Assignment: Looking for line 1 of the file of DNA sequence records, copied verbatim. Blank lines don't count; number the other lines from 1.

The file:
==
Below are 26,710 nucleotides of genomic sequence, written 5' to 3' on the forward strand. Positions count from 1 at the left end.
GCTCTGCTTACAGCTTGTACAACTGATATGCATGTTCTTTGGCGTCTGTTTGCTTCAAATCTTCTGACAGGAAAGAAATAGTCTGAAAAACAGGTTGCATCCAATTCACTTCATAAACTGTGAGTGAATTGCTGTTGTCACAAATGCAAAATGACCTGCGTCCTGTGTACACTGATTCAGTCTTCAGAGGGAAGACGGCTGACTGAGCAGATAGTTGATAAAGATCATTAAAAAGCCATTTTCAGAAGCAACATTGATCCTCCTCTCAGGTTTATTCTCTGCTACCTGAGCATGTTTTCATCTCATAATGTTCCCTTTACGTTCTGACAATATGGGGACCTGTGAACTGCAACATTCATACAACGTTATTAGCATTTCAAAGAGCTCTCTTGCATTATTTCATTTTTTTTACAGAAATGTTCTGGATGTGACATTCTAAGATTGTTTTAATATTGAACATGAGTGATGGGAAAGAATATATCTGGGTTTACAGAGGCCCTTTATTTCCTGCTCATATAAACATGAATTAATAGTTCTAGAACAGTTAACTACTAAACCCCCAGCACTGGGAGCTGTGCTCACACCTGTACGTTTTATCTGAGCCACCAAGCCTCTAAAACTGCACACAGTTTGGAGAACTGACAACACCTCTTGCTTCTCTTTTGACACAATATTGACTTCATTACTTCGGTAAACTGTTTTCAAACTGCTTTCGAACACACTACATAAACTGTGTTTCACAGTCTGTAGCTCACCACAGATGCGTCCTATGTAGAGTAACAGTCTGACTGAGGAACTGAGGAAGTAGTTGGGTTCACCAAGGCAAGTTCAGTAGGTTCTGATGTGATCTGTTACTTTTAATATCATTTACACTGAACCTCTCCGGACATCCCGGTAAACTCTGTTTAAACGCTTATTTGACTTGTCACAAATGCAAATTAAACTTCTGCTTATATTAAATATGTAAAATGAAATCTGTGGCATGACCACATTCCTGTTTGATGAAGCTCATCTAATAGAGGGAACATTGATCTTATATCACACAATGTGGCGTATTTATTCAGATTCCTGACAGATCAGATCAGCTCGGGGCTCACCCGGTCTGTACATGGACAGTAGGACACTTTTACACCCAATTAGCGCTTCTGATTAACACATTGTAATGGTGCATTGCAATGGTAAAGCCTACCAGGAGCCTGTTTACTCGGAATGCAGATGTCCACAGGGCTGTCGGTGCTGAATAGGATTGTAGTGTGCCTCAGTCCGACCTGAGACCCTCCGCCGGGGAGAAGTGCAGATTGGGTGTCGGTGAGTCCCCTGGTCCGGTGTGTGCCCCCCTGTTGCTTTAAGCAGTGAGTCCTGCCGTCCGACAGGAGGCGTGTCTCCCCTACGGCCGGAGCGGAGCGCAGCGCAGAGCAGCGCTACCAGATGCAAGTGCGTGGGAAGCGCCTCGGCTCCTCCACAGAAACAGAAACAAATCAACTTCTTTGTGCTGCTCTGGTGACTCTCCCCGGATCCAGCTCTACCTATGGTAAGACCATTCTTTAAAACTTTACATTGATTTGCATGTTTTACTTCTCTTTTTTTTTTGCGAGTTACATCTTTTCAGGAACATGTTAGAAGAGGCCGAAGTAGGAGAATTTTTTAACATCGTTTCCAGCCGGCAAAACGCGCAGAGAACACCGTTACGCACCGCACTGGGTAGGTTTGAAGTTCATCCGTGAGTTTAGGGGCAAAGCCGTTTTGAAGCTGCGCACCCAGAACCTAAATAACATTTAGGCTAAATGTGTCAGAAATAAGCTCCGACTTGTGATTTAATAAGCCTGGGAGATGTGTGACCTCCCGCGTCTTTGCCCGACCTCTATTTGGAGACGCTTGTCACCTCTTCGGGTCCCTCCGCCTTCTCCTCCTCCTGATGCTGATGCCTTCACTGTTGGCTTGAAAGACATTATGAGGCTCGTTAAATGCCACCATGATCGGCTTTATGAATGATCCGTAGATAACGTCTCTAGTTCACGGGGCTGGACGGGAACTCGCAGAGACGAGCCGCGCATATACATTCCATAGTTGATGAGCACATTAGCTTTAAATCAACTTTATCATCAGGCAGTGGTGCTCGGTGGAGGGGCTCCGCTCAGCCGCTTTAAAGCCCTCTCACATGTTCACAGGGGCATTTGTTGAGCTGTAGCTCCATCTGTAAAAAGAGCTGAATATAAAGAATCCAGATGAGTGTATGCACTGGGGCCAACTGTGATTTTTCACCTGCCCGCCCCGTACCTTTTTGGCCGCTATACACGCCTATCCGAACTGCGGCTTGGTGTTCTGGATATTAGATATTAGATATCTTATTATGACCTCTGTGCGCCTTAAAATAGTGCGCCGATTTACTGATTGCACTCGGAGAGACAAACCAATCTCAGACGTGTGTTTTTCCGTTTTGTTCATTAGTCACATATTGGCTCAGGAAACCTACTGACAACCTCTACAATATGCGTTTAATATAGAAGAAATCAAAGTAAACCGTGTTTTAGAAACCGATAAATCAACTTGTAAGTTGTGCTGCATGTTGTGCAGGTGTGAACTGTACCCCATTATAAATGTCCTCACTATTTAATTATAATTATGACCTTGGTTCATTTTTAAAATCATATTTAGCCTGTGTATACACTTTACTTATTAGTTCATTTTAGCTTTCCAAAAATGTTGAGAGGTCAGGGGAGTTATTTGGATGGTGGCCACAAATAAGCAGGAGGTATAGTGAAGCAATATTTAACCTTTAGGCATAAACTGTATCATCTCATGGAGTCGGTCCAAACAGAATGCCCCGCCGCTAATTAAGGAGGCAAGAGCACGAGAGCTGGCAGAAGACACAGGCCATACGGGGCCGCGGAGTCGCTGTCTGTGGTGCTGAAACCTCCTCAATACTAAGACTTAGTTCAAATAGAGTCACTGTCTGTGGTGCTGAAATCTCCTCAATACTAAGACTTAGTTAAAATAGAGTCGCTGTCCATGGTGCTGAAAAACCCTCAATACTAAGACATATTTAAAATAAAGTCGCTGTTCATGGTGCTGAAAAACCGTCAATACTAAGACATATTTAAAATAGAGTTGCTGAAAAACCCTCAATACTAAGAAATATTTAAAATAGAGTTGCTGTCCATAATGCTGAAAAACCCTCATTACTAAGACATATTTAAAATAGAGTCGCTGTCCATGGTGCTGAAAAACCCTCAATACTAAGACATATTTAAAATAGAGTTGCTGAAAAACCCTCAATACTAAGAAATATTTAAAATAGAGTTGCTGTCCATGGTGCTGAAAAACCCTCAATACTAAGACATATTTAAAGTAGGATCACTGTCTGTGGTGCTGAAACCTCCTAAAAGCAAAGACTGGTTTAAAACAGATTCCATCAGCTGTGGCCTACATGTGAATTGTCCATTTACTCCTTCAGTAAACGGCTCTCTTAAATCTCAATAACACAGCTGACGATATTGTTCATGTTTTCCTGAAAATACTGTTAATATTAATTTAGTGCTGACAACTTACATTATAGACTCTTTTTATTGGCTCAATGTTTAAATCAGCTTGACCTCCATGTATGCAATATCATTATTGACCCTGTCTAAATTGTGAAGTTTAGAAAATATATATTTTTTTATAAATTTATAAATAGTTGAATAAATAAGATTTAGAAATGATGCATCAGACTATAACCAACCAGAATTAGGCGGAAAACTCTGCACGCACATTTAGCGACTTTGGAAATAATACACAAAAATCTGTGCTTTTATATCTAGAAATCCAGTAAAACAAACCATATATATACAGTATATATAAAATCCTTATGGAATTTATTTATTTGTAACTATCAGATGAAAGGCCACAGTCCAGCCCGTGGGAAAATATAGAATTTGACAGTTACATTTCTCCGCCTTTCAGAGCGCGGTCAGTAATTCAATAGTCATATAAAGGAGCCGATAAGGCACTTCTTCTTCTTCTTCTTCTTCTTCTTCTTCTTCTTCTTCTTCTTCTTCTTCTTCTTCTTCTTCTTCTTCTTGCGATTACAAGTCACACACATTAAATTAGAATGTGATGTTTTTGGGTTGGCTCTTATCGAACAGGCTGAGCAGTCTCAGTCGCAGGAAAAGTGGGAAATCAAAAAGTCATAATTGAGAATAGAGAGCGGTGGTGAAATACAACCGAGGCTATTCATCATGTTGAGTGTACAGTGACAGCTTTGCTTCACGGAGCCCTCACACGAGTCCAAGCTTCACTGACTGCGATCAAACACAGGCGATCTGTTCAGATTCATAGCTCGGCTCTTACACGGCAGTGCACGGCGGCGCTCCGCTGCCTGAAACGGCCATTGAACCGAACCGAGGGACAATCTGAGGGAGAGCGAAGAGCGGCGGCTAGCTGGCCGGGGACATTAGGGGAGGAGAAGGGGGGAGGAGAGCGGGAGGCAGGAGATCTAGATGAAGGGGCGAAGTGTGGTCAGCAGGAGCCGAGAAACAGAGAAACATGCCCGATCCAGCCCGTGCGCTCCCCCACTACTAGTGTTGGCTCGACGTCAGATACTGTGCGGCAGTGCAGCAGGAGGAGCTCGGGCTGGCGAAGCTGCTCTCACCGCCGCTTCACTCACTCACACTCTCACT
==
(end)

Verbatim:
Below are 26,710 nucleotides of genomic sequence, written 5' to 3' on the forward strand. Positions count from 1 at the left end.